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New openings and old problems of China's economic cooperation : global uneven development and stagnation in the Philippines

Reid, Benjamin 2011, New openings and old problems of China's economic cooperation : global uneven development and stagnation in the Philippines, in EADI 2011 : Proceedings of the European Association of Development Research and Training Institutes General Conference : Rethinking Development in an Age of Scarcity and Uncertainty: New values, voices and alliances for increased resilience, European Association of Development Research and Training Institutes, [York, Eng.], pp. 1-59.

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Title New openings and old problems of China's economic cooperation : global uneven development and stagnation in the Philippines
Author(s) Reid, Benjamin
Conference name European Association of Development Research and Training Institutes. Conference (2011 : York, England)
Conference location York, England
Conference dates 19-22 Sep. 2011
Title of proceedings EADI 2011 : Proceedings of the European Association of Development Research and Training Institutes General Conference : Rethinking Development in an Age of Scarcity and Uncertainty: New values, voices and alliances for increased resilience
Publication date 2011
Start page 1
End page 59
Total pages 59
Publisher European Association of Development Research and Training Institutes
Place of publication [York, Eng.]
Summary There has been a resurgence in activity by non-traditional donors (NTDs) since 2000. These flows of foreign development assistance (FDA) are a reflection of the global shift in production and income towards semi-peripheral economies, above all the People’s Republic of China (PRC). The PRC has also adopted its “peaceful rise” and “non-interference” policies with a strong emphasis on South-South cooperation. Some even foresee these changes as opening the space for more public-investment focused development policies, with NTDs providing ready access to capital with few conditionalities. Little attention, however, has been focused how these changes are already impacting in Southeast Asia. The PRC has now become the second largest source of FDA in the Philippines, funding major rail and other infrastructure projects and this trend is set to continue. The experience so far, however, suggests that the Philippine “soggy state” – where the state lacks autonomy from elite classes and processes that hinder development processes - has meant little benefit has accrued from the availability of concessional finance. Despite the rhetoric of “non-interference” in PRC policy, there is evidence that these FDA flows may indeed be aggravating processes of social and political exclusion.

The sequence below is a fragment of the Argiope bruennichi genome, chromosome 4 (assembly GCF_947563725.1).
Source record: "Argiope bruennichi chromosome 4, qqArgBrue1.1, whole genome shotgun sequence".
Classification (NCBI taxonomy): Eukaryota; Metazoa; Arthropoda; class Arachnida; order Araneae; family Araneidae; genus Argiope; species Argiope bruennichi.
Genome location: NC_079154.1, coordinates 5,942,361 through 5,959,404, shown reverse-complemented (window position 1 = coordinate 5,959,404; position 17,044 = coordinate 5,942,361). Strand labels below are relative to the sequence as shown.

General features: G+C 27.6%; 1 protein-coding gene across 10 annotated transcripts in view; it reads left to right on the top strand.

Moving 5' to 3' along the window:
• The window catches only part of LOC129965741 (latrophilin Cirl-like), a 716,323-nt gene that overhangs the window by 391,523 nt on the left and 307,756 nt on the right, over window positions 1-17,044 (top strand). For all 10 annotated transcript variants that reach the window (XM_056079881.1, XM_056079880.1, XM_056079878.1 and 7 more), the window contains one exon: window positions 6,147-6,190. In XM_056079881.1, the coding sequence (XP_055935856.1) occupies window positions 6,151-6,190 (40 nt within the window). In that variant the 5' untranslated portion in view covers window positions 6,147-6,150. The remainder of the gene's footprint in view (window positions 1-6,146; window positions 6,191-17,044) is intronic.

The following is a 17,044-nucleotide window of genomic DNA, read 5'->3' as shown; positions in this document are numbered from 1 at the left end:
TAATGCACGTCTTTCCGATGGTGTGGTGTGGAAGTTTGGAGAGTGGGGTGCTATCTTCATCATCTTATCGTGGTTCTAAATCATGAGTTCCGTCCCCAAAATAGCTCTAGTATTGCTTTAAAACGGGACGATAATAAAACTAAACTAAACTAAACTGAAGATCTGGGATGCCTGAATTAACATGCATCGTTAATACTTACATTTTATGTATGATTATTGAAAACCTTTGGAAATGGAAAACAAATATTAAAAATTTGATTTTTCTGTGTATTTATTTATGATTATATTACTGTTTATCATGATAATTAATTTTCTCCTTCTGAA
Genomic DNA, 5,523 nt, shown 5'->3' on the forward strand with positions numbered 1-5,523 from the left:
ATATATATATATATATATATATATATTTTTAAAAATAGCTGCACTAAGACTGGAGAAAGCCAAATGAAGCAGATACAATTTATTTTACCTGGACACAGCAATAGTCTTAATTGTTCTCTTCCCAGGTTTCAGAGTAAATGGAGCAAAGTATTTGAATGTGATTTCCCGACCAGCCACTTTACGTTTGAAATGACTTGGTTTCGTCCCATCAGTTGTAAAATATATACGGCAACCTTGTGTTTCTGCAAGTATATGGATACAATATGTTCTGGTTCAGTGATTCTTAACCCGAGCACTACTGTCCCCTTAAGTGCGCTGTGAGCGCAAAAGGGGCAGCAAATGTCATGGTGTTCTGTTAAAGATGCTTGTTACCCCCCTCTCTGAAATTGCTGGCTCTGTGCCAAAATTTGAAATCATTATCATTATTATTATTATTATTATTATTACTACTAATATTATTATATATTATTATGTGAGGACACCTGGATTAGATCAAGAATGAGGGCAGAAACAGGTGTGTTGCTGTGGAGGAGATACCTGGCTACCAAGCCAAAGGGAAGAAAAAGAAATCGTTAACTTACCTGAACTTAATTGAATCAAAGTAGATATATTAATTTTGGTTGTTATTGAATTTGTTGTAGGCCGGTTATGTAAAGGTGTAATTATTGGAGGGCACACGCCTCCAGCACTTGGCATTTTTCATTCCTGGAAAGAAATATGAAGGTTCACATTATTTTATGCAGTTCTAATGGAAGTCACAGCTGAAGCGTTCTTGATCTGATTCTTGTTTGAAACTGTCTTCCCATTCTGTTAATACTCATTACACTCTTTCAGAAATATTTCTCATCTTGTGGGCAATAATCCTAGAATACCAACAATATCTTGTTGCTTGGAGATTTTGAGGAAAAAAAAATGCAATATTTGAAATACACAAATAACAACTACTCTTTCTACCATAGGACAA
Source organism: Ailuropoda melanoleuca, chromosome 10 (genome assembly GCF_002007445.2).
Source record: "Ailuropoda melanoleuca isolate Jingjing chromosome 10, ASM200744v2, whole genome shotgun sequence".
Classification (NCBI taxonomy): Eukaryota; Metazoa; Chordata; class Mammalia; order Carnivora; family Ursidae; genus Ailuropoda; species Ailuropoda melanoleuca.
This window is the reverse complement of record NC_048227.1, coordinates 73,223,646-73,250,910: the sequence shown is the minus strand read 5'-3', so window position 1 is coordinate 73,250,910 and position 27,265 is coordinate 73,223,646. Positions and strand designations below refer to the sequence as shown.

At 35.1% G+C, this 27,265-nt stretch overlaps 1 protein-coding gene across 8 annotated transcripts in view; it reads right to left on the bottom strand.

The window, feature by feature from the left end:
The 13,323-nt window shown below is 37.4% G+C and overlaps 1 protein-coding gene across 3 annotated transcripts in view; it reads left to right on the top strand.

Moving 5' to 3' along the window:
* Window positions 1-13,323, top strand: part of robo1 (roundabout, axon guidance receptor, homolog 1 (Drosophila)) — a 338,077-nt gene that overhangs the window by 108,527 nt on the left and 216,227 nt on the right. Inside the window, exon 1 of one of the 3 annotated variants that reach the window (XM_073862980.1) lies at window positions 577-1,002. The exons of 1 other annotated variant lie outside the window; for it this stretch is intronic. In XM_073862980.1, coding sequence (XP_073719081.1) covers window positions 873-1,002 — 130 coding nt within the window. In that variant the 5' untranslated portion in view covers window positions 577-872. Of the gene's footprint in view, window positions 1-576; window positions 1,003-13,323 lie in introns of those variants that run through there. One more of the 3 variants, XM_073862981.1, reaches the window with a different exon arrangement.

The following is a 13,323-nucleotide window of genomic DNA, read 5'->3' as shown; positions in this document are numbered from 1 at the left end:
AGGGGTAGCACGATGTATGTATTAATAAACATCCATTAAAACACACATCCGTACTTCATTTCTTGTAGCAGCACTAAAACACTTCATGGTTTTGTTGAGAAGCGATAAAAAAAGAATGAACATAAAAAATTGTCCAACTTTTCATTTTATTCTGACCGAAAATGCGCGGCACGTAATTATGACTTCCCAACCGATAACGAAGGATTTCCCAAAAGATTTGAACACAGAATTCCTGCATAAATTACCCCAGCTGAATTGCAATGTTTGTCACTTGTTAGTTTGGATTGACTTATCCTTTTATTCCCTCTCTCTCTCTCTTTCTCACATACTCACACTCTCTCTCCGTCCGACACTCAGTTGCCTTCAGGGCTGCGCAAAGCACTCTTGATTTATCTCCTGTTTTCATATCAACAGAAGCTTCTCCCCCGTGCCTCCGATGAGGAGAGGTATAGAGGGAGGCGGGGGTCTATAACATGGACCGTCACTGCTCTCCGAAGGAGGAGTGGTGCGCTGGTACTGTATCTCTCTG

Language eng
Field of Research 140202 Economic Development and Growth
Socio Economic Objective 940302 International Aid and Development
HERDC Research category E1.1 Full written paper - refereed
Copyright notice ©2016, Ben Reid
Persistent URL http://hdl.handle.net/10536/DRO/DU:30078180

Document type: Conference Paper
Collections: School of International and Political Studies
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